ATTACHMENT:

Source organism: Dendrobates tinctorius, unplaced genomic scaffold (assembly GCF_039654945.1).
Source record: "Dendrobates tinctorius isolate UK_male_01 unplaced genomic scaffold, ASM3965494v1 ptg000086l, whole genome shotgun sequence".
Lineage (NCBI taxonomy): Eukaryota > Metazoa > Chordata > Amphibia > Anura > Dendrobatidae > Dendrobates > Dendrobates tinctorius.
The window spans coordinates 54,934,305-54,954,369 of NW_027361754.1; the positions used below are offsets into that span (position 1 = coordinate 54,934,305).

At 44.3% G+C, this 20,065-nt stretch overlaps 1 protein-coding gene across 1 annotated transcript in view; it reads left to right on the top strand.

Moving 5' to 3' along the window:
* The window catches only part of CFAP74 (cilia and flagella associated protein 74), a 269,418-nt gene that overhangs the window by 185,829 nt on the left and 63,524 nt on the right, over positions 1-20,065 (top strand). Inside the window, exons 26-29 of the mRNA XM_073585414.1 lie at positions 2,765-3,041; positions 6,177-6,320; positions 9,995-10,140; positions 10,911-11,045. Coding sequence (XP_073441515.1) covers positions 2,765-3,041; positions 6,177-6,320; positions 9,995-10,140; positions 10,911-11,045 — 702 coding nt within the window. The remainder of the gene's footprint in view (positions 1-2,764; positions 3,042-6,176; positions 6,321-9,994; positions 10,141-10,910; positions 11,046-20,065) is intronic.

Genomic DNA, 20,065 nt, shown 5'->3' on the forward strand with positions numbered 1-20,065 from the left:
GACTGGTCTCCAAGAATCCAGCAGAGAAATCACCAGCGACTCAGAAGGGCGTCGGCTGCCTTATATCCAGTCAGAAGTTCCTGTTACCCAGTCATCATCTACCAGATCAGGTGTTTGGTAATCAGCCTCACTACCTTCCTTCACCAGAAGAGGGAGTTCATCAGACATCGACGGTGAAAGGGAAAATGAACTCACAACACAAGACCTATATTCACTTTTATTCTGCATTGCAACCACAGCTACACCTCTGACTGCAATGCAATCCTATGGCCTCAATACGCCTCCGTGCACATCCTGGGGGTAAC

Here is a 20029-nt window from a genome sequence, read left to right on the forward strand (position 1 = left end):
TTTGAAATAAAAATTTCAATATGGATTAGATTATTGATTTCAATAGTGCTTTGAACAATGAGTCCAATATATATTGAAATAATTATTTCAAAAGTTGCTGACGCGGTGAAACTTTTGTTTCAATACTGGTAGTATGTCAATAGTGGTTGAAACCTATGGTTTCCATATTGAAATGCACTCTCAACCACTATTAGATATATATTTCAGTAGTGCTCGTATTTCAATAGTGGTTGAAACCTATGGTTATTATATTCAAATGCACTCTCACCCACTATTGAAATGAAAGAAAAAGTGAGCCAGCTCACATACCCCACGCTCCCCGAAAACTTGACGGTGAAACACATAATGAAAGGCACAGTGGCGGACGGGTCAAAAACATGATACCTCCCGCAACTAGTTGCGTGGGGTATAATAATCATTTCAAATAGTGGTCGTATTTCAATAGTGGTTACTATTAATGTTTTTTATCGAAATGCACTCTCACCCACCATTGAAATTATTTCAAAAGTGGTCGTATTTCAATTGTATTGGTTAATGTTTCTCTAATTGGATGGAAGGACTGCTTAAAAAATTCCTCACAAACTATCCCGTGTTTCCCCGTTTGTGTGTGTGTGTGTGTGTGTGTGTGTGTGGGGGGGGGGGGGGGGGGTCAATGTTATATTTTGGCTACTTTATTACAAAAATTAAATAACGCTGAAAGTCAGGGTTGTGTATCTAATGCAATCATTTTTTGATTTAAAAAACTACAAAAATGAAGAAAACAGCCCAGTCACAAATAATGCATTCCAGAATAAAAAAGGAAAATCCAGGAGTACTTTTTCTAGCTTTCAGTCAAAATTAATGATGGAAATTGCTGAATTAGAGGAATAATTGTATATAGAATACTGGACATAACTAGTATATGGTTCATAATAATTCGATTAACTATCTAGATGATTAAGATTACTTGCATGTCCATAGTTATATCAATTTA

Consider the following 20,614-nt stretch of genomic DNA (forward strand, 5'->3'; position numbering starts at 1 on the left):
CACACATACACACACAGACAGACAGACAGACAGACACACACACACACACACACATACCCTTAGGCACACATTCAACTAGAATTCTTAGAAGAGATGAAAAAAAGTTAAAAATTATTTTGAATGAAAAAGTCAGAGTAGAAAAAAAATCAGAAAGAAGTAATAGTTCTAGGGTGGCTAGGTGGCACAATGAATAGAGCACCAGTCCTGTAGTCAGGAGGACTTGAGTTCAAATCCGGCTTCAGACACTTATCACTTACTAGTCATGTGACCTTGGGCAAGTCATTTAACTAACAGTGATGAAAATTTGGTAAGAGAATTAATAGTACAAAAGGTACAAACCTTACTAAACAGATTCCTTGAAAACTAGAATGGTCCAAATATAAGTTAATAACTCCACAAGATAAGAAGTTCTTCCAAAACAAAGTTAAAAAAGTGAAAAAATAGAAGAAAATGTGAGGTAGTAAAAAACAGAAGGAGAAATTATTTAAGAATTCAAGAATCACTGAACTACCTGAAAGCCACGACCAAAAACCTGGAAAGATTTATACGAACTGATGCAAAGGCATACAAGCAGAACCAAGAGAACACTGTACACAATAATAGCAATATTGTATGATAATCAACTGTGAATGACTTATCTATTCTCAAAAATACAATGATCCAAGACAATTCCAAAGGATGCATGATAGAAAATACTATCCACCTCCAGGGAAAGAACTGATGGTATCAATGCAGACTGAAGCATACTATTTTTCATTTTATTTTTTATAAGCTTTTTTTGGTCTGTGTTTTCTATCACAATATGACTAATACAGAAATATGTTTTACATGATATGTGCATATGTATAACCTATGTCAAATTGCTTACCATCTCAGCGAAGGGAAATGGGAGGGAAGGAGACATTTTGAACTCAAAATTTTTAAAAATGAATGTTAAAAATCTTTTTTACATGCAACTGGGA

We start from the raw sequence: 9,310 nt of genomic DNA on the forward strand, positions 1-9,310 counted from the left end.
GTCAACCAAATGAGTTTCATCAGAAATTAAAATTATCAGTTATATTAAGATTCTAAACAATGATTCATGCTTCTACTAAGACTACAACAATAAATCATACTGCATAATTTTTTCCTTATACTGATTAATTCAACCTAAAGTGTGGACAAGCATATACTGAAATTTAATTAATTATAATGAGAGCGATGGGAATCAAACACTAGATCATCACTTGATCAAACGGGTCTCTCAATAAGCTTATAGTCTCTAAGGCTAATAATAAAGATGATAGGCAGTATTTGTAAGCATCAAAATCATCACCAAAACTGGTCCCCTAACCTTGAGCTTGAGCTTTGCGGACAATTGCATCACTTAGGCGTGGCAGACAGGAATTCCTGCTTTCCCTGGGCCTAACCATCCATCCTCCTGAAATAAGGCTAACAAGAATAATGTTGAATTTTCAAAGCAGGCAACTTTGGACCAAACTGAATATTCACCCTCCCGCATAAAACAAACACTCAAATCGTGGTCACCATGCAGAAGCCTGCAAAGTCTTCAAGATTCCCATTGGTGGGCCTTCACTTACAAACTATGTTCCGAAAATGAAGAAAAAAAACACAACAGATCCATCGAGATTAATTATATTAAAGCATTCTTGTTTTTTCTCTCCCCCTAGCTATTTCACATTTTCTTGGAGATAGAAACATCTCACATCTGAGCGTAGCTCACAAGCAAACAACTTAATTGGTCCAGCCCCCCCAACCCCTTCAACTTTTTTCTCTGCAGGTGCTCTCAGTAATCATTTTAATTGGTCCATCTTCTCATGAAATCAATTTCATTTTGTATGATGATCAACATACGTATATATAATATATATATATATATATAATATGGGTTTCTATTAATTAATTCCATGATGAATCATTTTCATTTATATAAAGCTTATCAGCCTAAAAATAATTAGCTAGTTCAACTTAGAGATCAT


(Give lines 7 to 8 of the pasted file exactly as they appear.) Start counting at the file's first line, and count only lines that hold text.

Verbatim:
* The window catches only part of CFAP74 (cilia and flagella associated protein 74), a 269,418-nt gene that overhangs the window by 185,829 nt on the left and 63,524 nt on the right, over positions 1-20,065 (top strand). Inside the window, exons 26-29 of the mRNA XM_073585414.1 lie at positions 2,765-3,041; positions 6,177-6,320; positions 9,995-10,140; positions 10,911-11,045. Coding sequence (XP_073441515.1) covers positions 2,765-3,041; positions 6,177-6,320; positions 9,995-10,140; positions 10,911-11,045 — 702 coding nt within the window. The remainder of the gene's footprint in view (positions 1-2,764; positions 3,042-6,176; positions 6,321-9,994; positions 10,141-10,910; positions 11,046-20,065) is intronic.

Genomic DNA, 20,065 nt, shown 5'->3' on the forward strand with positions numbered 1-20,065 from the left: